For the first time in history, researchers were able to find a rare Earth mineral embedded in a ‘super-deep diamond.’
The rare Earth mineral, known as calcium silicate perovskite (CaSiO3), was reportedly discovered inside a super-deep diamond mined in the planet’s mantle. Surprisingly, Silicate perovskite is actually considered to be our planet’s fourth most abundant mineral.
However, while we have plenty of CaSiO3 supply, it had never been seen by humans in its natural environment. This is because it is typically buried around 650 kilometers (400 mi.) deep within the Earth.
According to the researchers, the discovery of the super-deep diamond containing the mineral is fundamental proof of the theory that blocks of oceanic crust sinking deep within our planet are being recycled into the lower mantle.
“Laboratory experiments and seismology data have created a clear theoretical picture of the most abundant minerals that comprise the deeper parts of the Earth’s mantle. Discoveries of some of these minerals in ‘super-deep’ diamonds—formed between two hundred and about one thousand kilometers into the lower mantle—have confirmed part of this picture,” the researchers wrote in their study, published in the journal Nature.Researchers just discovered a rare Earth mineral only found 400 miles deep within our planet inside a super-deep diamond from the #Cullinan mine in South Africa. Click To Tweet
Finding the Rare Earth Mineral
The super-deep diamond bearing the rare Earth mineral was found in the Cullinan mine. The mine is located on a well known diamond-bearing kimberlite pipe in the Gauteng Province of South Africa.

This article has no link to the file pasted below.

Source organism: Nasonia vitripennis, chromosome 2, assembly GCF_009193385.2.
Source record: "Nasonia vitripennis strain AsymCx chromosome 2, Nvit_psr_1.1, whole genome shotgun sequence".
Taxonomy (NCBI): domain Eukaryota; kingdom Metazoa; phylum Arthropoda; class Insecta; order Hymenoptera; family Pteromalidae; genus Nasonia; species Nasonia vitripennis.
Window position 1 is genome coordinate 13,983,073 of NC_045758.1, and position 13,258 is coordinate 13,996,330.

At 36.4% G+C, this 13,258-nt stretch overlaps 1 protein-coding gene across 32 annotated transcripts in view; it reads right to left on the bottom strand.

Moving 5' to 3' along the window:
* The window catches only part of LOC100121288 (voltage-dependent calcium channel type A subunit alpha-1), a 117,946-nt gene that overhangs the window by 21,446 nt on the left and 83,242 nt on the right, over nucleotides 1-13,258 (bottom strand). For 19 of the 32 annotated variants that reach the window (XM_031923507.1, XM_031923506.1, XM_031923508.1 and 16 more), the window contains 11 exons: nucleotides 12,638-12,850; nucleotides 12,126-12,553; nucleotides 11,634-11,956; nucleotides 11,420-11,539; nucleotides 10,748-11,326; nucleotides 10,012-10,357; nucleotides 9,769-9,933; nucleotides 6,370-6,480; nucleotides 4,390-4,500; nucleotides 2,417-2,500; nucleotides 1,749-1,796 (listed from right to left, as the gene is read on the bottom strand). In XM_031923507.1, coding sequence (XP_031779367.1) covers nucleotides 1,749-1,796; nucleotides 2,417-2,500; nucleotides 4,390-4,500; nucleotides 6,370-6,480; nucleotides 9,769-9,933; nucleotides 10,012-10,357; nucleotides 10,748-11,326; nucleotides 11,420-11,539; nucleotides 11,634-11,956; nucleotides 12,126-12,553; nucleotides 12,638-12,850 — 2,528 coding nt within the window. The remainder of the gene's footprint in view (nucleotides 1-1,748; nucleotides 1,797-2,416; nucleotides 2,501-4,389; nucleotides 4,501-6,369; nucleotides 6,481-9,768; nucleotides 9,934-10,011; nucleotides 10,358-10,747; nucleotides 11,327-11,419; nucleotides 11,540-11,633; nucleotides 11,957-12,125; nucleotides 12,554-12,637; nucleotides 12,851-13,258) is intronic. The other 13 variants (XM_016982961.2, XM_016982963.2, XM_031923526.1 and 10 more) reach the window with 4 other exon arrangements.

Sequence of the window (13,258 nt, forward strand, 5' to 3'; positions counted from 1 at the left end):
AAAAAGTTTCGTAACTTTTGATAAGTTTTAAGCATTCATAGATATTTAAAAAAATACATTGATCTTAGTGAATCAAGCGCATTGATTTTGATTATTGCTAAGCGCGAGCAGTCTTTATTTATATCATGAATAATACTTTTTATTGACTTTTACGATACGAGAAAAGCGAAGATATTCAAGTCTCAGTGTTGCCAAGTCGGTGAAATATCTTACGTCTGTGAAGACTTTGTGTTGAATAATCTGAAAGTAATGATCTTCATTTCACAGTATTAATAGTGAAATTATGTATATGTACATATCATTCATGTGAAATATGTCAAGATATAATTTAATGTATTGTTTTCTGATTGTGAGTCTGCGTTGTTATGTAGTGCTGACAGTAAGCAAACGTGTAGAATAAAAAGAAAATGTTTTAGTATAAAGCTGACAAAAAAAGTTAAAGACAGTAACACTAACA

It is said to be the world’s richest source of rare blue diamonds and has produced over a quarter of the planet’s diamonds with a value higher than 400 carats.
“Nobody has ever managed to keep this mineral stable at Earth’s surface,” Graham Pearson, a geochemist from the University of Alberta’s Department of Earth and Atmospheric Sciences, said. “The only possible way of preserving this mineral at Earth’s surface is when it’s trapped in an unyielding container like a diamond.”
Researchers have estimated that around 93 percent of the Earth’s lower mantle is made up of silicate perovskites. However, this remained only a theory up until now. With the real mineral in the hands of scientists, they now have the opportunity to study it in detail.
The rare Earth mineral embedded in the diamond measures only 0.031 millimeters across.
Most of the diamonds here on Earth are usually born closer to the surface at around 150 to 200 kilometers deep. However, the super-deep diamond discovered by the researchers was formed at a depth of about 700 kilometers.
The pressure at that depth is approximately 240,000 times that of atmospheric pressure at sea level. The intense and crushing pressure is believed to have formed the diamond, trapping the rare Earth mineral inside it in the process.
The diamond’s structure managed to protect the CaSiO3 and prevented its crystal lattice from being deformed while the diamond moved to the Earth’s surface.
“Diamonds are really unique ways of seeing what’s in the Earth,” said Pearson. “And the specific composition of the perovskite inclusion in this particular diamond very clearly indicates the recycling of oceanic crust into Earth’s lower mantle. It provides fundamental proof of what happens to the fate of oceanic plates as they descend into the depths of the Earth.”
The researchers polished the diamond and conducted spectroscopic analysis to confirm that the mineral inside it is indeed the perovskite.
According to reports, the next phase of the study will have researchers from the University of British Columbia working on the origin and age of the diamond and rare Earth mineral.